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Cliff Swallows of Capistrano

Dear Bird Folks,

I’m planning a trip to California, to visit a friend and perhaps to do a little bird watching. Some birds I’m interested in seeing are those swallows at Capistrano. When is the best time to see them? Will there really be swallows there or is this “swallows returning to Capistrano” thing some kind of Greek Myth?

-Max, New Rochelle, NY


What kind of myth Max?

I don’t want to put words in your mouth, but could you possibly mean “urban myth”? I doubt Greek Mythology played a major roll in the development of Southern California. The full name of the town, where the swallows return, is San Juan Capistrano. I’m not an expert on the subject, but to my ear that name has a little Spanish ring to it. I think if those swallows were part of Greek Mythology they would most likely be returning to someplace with a more Greek God sounding name like, San Juan Zeus-istrano. And instead of eating insects the swallows would swoop around scooping up hunks of baklava.

No, the swallows returning to Capistrano is not a Greek Myth. However, the story most certainly could be an urban myth…. but it isn’t.

The old mission in San Juan Capistrano started back in 1776. While people here in the East were busy finishing up the paperwork for a new country, a guy from Spain was working hard on the West Coast making sure that the native people believed in the correct religion. To help them believe, a great church was constructed. The church took nine years to build and was only used a few years before an earthquake flattened most of it. The earthquake wasn’t a positive thing for that Spanish guy or for the people who where inside the church during the earthquake, but the birds loved it. The grand church was never rebuilt, but enough of it remained to offer shelter to swallows that were looking for a place to nest.

The swallows of Capistrano are the handsome Cliff Swallows. As you may have guessed by the name, Cliff Swallows look for cliffs in which to build their nests. The cliff they need doesn’t have to be some kind of crazy hunk of overhanging rock, sticking out hundreds of feet in the air. Any overhang will do. The old mission had tons of these overhangs and the birds flourished. Not only did the birds flourish in Capistrano, but they flourished nearly everywhere humans went. The encroachment of humans and their buildings, which caused so much difficulty to most other creatures, were welcomed by the swallows. Barns, sheds and bridges all make excellent manmade “cliffs” for the birds to nest under. They took advantage of the new digs and expanded their range.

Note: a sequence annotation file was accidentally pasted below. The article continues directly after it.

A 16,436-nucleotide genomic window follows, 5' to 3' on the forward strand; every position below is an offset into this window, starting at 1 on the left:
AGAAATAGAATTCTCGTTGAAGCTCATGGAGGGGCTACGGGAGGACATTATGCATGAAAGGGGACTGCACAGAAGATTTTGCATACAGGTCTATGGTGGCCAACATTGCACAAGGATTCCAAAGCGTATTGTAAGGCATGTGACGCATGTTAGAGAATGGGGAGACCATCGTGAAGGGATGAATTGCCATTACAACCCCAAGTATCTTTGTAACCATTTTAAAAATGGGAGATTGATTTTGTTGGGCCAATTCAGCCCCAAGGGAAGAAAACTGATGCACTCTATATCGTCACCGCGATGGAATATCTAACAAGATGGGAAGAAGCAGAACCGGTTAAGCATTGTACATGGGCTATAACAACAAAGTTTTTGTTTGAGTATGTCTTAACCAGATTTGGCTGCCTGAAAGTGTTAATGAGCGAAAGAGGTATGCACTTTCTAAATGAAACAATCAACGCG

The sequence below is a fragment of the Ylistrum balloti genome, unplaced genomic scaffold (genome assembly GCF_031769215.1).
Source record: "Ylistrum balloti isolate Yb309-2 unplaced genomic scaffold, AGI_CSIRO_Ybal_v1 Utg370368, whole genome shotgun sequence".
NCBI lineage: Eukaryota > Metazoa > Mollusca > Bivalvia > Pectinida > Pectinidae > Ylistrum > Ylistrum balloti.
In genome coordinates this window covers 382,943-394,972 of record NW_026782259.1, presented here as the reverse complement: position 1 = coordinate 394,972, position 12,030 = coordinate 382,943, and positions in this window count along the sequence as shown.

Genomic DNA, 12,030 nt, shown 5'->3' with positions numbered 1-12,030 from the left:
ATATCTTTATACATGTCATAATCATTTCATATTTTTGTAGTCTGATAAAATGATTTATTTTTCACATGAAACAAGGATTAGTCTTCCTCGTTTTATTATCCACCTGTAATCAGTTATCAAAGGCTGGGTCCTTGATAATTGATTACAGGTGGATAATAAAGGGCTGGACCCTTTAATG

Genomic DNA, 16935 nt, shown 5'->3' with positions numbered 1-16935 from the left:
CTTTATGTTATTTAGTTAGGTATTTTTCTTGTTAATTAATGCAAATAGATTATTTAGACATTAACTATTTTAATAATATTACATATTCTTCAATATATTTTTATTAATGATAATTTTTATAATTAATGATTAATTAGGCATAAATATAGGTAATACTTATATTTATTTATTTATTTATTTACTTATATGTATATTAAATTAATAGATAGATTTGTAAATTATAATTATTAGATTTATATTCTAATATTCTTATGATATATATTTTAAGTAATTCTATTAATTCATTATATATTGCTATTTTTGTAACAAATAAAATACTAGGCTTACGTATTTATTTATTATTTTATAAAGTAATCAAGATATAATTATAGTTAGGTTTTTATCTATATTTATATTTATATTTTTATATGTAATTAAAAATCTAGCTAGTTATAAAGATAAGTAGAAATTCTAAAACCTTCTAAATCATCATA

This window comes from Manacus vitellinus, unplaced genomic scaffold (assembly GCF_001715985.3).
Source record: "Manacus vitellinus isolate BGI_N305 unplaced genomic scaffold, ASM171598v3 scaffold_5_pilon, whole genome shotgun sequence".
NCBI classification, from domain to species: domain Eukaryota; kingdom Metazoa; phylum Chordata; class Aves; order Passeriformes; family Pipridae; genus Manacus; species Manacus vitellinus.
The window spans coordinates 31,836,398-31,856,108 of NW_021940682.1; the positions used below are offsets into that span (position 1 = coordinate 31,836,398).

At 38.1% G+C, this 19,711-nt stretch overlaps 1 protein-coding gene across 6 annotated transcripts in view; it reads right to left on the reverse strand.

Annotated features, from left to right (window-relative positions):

Cliff Swallows build gord-shaped nests that are made out of hundreds of mud balls. The birds fly down, scoop up lovely beak-fulls of mud, and wad them into little balls, like we do with bubble gum. The mud balls are stuck under an overhang one at a time until a completely enclosed chamber, with a long entrance tunnel, is formed. Cliff Swallows were into adobe building long before it became fashionable.

Cliff Swallows nest in tight colonies. In the East (yes, we have Cliff Swallows around here) the colonies are fairly small, but out West, you can find thousands of them nesting in one location. A concentrated colony has both advantages and disadvantages. Occasionally some bonehead will decide that the birds are too messy and will wipe out the entire colony of nests, in the name of neatness. Jerk. On the other hand, by living together the birds are better able to find food. Birds that are having trouble locating food, which is flying insects – not baklava, simply watch the birds that are returning with a load of bugs for their babies. The hungry birds will then follow the successful hunters to the nearest swarm of insects and join the fun.

Cliff Swallows spend their winter months way down in southern South America. They begin to arrive in California in late February. The PR people at the mission want us to believe that the birds return each year on exactly March 19th. It’s the miracle of Capistrano. In most cases the birds are back in the area much sooner than that, but I’m not going to rain on their parade. I don’t want any earthquakes coming my way.

The grounds around the old mission are beautiful, but the area just outside the walls has become overdeveloped. Fewer open areas mean fewer flying insects, less food and fewer swallows. The swallows are still there Max, but the day may come when the swallows returning to Capistrano will be nothing more than an urban myth. However, I doubt if it will ever be a Greek Myth. Not unless the birds learn to eat baklava.